Speake-Marin marches on with their in-house development with the new moon phase module placed on top of the SMA03. We examined the Speake-Marin One & Two Academic Full Moon in detail in this hands-on review.
Astute readers might recognize the last phrase in the title is in reference to the song “Into the West”, which was conceived as a bittersweet Elvish lament for those who have sailed across the Sundering Sea. This is perhaps echoes the tinge of melancholy that I felt as the brand’s founder Peter Speake-Marin left the maison in early 2017. The brand struggled a bit after, but at this 2019 SIHH, they seem to have found their feet again. The One & Two Academic series seem quite capable of propelling the Speake-Marin name back into the limelight.
Speake-Marin One & Two Academic Full Moon
Whatever they are do, the first thing we think Speake-Marin should fix is the impossibly complicated and long model names. Though we agree that the last part is somewhat descriptive, the first two are not. The moniker One & Two and Academic just obsfucate things. It is still unclear to me what these codified notations in the name means. Neither the One & Two, nor the Academic is useful in communicating their nature, and no more cryptic like any other model name, or number.
But enough of that. Let’s focus on the watch. And we find that the watch is quite an aesthetically pleasant piece. Though, at first glance it seems wrong. The traditional elements are somewhat unusual – the thick case, large monotone dial with a rather huge pale moon revealed in a cut-out on the dial. But examining the watch and taken as a whole, the design elements work together to form a very pleasant, and indeed quite beautiful aesthetic.
The case, dial and hands
The case is a revision of the now iconic Speake-Marin Picadilly case. Subtly different from the original, retaining almost all the DNA, but perhaps with a more avant garde feel. The review sample is in red gold, and is a beautiful hue which is harmonious with the white silver dial which seem to take on an ecru like hue. Details like the juxtaposition of contrasting finishing along the case picks up as interest elements for the eye. The curvaceous shapes and lines make up for elegance in the large, thick case.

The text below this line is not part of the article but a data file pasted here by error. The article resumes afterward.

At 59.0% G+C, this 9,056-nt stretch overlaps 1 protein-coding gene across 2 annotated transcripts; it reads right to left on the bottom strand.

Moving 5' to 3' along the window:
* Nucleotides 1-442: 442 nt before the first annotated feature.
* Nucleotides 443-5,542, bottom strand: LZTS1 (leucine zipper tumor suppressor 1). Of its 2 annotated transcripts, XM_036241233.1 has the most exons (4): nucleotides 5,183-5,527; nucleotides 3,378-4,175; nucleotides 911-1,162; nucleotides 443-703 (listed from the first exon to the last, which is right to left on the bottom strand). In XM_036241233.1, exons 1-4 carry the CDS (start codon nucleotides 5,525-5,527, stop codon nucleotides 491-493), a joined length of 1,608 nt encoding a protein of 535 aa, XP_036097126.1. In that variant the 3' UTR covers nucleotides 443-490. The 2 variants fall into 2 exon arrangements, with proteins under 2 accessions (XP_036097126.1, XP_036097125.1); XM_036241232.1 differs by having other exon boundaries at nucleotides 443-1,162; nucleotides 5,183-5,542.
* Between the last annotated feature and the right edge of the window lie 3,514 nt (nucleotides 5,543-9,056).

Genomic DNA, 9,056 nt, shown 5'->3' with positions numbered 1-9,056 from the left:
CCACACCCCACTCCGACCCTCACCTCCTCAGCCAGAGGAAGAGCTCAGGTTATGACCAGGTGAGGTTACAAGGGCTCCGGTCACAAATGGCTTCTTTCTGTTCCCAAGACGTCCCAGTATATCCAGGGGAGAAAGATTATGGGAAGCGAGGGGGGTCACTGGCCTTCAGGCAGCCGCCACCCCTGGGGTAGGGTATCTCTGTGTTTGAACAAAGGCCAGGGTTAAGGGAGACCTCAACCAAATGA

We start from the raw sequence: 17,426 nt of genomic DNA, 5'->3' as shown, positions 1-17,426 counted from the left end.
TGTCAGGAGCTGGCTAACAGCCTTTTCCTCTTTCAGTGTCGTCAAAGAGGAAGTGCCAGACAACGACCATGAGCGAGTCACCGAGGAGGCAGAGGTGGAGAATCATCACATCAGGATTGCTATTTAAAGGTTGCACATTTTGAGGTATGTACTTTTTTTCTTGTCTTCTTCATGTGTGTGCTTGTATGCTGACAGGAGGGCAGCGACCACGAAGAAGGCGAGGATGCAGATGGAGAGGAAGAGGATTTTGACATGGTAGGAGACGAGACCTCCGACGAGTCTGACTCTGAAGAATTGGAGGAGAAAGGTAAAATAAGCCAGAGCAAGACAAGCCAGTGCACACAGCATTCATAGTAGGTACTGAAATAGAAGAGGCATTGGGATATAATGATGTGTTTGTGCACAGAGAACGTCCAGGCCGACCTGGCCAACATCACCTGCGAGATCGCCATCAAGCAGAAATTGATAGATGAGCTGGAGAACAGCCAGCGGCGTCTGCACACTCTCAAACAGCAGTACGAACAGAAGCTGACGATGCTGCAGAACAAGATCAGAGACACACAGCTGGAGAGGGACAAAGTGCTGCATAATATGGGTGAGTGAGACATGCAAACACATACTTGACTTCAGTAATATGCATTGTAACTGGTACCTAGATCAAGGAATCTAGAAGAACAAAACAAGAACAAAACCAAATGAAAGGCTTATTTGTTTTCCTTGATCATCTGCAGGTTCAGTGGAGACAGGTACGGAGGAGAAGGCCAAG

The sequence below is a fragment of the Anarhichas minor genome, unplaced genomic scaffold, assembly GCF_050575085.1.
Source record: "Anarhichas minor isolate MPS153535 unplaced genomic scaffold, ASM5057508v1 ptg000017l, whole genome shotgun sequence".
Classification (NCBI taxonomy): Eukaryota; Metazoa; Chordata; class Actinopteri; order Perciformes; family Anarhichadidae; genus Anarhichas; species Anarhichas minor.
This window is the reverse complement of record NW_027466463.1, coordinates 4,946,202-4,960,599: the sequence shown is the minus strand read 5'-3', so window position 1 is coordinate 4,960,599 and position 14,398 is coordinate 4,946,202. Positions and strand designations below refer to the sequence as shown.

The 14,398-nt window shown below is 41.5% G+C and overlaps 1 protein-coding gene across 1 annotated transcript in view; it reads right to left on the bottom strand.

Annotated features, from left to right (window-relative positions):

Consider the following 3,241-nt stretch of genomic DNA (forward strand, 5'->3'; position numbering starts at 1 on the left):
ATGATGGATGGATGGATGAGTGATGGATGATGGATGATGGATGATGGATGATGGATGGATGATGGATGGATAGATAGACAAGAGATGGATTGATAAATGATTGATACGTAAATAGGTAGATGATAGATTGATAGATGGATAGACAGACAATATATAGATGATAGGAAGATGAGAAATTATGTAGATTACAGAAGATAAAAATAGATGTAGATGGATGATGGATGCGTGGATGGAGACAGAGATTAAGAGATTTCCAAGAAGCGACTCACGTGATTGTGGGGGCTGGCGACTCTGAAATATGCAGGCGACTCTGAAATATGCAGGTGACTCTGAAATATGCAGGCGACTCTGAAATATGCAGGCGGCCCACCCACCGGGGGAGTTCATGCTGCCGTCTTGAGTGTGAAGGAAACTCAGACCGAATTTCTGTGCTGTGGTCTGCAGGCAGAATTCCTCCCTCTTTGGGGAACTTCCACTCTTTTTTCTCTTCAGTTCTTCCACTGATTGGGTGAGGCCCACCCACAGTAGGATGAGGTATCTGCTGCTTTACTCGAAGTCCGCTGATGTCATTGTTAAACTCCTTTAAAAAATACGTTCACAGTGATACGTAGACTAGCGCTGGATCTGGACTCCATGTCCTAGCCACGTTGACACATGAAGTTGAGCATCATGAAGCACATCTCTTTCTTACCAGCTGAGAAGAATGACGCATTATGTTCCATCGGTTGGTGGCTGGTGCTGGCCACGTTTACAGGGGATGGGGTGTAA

The dial is a silvery white, but as mentioned, it appears to the eye as a pale, ecru/eggshell hue, with hour markers only at 12, 3, 6 and 9. These markers are deeply engraved in Roman numerals with no contrasting colour as an in-fill. As a result the entire dial looks monochrome, but by no means flat. The pale complexion is lifted by the subtle, yet eye catching detailing.
The subsidiary seconds hand is unusually located at 1:30, sitting half way between the counter sunk central medallion and the raised dial peripheral. This is visually counter balanced by a cut-out bearing the moon phase display on the central medallion at 7:30. As mentioned, the central medallion is at a different level and is smoothly polished, while the raised chapter ring at the periphery is rather wide and matte finished. The minute markers are indicated at the periphery by thin printed bars which are punctuated by red numerals every 5 minutes.
The moon disk is made up of two moons: one white and one orange. It creates an alternation of silvery white and orange moons – an interesting artistic interpretation. An orange moon can appear in reality if the moon is near the horizon, and is affected by earth’s atmosphere, due to light scattering. The fine particles in the atmosphere will therefore give this red-orange colour to the moon, when it is close to Earth.
Speake-Marin heart hands are used for the minutes and hours, while the subsidiary seconds hand is a needle with a circle counterweight. All hands are in white gold, contributing further to the monochrome effect of the dial. A large crown adorns the case side, and presents a good purchase for easy winding and time setting.
Aesthetics on the dial side is excellent. and the watch appears very elegant and understated, despite the thick case.